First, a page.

Why can’t you give cough medicine to a young child?

We are currently experiencing the 4th recent bought of sickness in the household – a lovely, bouncing effect that attacks each and every member of the family. My youngest at only 4 years old, is suffering large, body heaving coughing fits that result in vomiting, accompanied by yet another ear infection. Fever, chills, aches – the works. You name it, she’s got it, and it doesn’t seem to be going away.

My heart hurts as I listen to her hack and wheeze, even with the ever present Vicks on her chest, and humidifier running in her room. The sound hits that visceral part of me that is desperate to find a way to just make her feel better… especially at 3am when I’m cleaning up yet another dose of vomit, courtesy of a coughing fit that woke the entire household. She is already on antibiotics for her ear infection, but it’s her cough that cuts my soul and makes me long for the cough medicine I know I can’t give her.

I distinctly remember the nasty, cherry flavor of the cough medicine my parents would ply me with whenever I suffered my own cough as a kid, and I remember that it worked, sometimes. Yet modern parents are denied that crutch and I started wondering why.

It turns out, there are some very good reasons.  Back in the early 2000’s, warnings were being sounded that while rare, some of the active ingredients in children’s cold and cough medicine could lead to seizures, coma or even death. By 2007, manufacturers bowed to public and professional pressure, voluntarily recalling all medications marketed to children under 2 years of age. Taking it a step further, they also relabeled packaging to read for “ages 4+ only”.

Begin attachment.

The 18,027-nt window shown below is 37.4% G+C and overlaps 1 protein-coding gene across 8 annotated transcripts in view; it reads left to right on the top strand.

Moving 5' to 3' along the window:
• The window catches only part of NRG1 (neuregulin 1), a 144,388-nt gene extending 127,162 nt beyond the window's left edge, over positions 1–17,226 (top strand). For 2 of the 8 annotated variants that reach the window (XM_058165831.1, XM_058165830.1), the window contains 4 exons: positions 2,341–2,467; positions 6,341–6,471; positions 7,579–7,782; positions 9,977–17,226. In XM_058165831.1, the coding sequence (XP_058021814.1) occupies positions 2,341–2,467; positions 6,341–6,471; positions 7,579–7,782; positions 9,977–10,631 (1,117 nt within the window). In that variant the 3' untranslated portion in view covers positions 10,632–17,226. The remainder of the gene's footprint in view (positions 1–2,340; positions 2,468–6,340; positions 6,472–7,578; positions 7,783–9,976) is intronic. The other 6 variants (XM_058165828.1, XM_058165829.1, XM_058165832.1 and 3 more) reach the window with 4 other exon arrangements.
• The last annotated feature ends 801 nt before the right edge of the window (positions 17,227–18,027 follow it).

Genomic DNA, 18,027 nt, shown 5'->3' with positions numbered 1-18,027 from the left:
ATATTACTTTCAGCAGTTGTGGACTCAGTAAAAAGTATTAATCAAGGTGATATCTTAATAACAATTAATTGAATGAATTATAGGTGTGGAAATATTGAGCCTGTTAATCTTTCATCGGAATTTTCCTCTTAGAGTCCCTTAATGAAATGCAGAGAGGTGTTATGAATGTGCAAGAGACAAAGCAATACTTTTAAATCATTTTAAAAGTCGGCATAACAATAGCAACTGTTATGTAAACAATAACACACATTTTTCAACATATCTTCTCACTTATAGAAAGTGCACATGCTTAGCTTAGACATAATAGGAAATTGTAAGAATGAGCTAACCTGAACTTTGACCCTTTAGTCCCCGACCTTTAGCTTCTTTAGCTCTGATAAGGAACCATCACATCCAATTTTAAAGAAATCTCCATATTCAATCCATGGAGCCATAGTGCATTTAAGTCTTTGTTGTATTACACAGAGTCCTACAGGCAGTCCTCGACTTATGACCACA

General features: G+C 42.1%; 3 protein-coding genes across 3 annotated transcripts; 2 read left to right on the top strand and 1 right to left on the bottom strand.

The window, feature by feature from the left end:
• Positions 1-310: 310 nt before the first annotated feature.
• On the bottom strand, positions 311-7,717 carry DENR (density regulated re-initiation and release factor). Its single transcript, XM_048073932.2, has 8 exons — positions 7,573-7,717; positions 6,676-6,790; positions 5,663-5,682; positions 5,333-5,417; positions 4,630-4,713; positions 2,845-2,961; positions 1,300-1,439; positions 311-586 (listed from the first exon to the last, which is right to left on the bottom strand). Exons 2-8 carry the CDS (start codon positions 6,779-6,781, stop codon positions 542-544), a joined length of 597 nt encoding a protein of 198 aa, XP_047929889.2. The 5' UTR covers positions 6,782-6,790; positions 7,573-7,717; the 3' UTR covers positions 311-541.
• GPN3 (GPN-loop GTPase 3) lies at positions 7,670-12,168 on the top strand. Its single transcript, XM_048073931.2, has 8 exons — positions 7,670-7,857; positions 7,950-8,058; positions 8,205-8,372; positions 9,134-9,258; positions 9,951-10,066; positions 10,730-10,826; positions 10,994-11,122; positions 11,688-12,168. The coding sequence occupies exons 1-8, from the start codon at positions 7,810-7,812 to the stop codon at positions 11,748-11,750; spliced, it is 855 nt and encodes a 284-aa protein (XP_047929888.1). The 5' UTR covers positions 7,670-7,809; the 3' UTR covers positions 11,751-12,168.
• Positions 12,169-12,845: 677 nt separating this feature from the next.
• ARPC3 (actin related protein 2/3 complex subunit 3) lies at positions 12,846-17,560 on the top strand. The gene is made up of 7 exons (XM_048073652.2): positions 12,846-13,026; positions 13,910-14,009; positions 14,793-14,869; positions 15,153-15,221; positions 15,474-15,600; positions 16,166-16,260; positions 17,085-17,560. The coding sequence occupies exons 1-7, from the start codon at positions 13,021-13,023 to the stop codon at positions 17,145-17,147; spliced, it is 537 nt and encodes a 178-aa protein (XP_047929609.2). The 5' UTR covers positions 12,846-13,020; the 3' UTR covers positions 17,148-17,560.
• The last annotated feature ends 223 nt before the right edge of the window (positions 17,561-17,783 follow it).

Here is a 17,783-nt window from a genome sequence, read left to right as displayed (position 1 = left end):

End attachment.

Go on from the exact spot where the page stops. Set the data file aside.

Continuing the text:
The questionable ingredients in children’s cough medicine are:

Children's cold and cough medicine infograph
Common ingredients in children’s cold medicines and their reactions

While current rules allow labeling for children ages 4 and up, the FDA recommends no child under 6 receive be given any medication with the above ingredients.

Lacking a medicinal alternative, there are still some ways to ease your child’s cough – and help both of you get some sleep.

Alternatives to cough medicine
Alternative ways to help children without cough medicine

Colds and coughs are never easy – for anyone. The best treatment seems to be time and patience… lots of time and patience. *sigh*

What home remedies can you offer to help our littlest ones? Leave a comment and let me know!

5 thoughts on “Why can’t you give cough medicine to a young child?

  1. A tablespoon of honey. Or even warm water with honey and lemon. You can repeat as much as necessary! Helps hydrate too!

    1. I have peppermint, eucalyptus and rosemary on hand. We put a little in the humidifier – but I am not sure it helped. I am hesitate to put any on her skin, but I am open to suggestions on how to use them effectively.

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